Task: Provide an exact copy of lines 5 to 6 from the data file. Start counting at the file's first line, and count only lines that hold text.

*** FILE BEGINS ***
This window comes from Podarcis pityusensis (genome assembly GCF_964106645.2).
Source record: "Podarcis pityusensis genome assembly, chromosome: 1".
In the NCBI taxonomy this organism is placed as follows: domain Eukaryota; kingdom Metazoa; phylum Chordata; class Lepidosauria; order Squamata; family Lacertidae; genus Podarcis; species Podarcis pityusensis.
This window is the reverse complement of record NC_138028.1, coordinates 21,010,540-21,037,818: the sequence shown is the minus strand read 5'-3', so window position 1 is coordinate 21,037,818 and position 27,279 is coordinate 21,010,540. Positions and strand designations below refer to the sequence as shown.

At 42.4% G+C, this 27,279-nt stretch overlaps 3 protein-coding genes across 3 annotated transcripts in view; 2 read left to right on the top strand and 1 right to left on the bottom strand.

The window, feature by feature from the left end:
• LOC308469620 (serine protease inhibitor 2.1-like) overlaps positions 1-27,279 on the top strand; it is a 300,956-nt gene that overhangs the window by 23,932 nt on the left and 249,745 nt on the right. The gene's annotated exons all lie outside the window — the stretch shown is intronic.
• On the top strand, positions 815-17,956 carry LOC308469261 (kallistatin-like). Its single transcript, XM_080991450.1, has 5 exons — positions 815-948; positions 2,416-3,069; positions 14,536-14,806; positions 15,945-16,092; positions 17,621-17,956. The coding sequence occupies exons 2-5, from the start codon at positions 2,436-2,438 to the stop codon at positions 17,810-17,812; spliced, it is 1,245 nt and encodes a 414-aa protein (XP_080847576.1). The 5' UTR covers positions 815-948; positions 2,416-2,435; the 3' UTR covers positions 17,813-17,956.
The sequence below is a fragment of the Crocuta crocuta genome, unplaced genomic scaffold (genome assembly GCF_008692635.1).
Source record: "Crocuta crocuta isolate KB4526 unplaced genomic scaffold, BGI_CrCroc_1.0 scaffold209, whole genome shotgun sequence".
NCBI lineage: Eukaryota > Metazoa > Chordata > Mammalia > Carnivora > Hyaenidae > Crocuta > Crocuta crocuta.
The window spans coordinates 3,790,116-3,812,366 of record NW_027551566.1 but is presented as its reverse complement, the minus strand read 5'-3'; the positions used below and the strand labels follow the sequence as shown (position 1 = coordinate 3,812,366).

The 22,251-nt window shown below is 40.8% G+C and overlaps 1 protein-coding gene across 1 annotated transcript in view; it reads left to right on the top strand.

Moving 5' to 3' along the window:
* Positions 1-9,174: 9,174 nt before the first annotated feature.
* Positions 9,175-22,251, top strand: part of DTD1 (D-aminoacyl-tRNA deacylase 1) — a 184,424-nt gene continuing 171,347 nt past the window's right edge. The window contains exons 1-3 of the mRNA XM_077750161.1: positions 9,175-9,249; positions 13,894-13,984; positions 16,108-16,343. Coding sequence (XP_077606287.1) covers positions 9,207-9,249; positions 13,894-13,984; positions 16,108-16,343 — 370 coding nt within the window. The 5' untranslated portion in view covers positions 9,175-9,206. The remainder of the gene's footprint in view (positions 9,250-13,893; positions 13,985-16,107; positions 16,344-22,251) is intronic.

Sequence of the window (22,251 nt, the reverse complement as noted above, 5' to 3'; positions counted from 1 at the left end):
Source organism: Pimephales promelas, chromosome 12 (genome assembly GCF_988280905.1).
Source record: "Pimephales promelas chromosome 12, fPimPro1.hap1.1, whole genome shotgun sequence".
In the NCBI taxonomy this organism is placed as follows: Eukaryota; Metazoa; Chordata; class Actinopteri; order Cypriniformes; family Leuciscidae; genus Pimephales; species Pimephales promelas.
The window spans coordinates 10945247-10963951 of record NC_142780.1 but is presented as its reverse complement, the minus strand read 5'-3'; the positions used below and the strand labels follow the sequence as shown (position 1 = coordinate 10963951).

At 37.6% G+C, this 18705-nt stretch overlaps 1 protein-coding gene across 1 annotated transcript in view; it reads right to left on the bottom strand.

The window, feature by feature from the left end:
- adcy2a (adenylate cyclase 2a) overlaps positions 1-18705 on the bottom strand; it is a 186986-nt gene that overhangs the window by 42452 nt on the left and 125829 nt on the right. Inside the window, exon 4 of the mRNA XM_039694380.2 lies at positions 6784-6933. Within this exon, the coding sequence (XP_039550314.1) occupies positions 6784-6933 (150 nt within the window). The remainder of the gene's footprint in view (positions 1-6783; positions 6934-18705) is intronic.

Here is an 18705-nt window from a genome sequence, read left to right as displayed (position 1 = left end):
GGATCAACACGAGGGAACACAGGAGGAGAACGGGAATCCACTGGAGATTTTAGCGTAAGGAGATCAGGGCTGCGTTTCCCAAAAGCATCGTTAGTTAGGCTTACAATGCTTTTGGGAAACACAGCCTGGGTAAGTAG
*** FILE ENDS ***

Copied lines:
At 42.4% G+C, this 27,279-nt stretch overlaps 3 protein-coding genes across 3 annotated transcripts in view; 2 read left to right on the top strand and 1 right to left on the bottom strand.

The window, feature by feature from the left end: